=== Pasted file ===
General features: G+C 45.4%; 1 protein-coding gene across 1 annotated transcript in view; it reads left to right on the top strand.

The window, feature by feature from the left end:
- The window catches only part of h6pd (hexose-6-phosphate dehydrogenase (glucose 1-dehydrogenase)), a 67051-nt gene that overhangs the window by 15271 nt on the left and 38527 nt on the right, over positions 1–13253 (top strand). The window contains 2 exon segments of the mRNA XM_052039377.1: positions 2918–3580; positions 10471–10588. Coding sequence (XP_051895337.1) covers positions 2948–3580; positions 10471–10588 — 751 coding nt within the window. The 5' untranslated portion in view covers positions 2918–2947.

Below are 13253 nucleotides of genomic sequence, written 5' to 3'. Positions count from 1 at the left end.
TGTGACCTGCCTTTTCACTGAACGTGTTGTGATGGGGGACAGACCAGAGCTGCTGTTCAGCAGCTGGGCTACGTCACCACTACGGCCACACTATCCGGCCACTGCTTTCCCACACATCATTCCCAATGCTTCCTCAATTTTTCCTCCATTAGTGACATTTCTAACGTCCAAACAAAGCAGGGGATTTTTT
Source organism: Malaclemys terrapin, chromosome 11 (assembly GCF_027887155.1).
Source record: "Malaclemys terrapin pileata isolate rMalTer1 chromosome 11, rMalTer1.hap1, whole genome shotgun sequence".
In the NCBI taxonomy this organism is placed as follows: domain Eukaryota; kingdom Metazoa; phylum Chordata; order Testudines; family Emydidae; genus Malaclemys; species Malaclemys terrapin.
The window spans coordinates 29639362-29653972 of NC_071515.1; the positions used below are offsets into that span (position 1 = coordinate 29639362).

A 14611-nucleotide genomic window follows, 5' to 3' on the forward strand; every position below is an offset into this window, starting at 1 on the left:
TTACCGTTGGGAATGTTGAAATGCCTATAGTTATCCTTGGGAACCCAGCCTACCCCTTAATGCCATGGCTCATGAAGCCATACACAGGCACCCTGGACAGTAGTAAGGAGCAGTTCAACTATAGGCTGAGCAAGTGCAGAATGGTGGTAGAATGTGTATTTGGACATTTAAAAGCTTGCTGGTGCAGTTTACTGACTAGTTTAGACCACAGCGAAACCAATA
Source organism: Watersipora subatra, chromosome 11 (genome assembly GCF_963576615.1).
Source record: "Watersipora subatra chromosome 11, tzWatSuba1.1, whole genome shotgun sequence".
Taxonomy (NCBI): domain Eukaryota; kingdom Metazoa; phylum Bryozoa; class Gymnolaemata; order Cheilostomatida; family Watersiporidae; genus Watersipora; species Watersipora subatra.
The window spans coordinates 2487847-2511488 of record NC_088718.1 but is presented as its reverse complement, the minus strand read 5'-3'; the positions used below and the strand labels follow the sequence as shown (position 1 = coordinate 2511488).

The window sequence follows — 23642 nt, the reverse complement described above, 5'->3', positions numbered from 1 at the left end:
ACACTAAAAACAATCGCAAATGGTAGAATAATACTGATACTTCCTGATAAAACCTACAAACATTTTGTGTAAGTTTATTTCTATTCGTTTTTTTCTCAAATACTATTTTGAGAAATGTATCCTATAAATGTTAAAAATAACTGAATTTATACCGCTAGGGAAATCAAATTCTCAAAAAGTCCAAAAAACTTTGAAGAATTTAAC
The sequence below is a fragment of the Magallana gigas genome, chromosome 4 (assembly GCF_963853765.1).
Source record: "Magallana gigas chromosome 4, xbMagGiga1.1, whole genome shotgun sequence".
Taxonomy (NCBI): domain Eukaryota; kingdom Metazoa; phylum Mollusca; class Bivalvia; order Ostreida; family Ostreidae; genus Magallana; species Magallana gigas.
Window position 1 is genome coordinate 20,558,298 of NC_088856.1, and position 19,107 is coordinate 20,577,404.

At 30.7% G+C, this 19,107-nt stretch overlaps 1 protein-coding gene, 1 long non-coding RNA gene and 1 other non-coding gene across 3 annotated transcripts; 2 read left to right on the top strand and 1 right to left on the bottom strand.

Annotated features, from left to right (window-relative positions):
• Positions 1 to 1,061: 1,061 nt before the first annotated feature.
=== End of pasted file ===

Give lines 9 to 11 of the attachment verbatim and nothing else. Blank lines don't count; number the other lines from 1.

The window spans coordinates 29639362-29653972 of NC_071515.1; the positions used below are offsets into that span (position 1 = coordinate 29639362).

A 14611-nucleotide genomic window follows, 5' to 3' on the forward strand; every position below is an offset into this window, starting at 1 on the left:
TTACCGTTGGGAATGTTGAAATGCCTATAGTTATCCTTGGGAACCCAGCCTACCCCTTAATGCCATGGCTCATGAAGCCATACACAGGCACCCTGGACAGTAGTAAGGAGCAGTTCAACTATAGGCTGAGCAAGTGCAGAATGGTGGTAGAATGTGTATTTGGACATTTAAAAGCTTGCTGGTGCAGTTTACTGACTAGTTTAGACCACAGCGAAACCAATA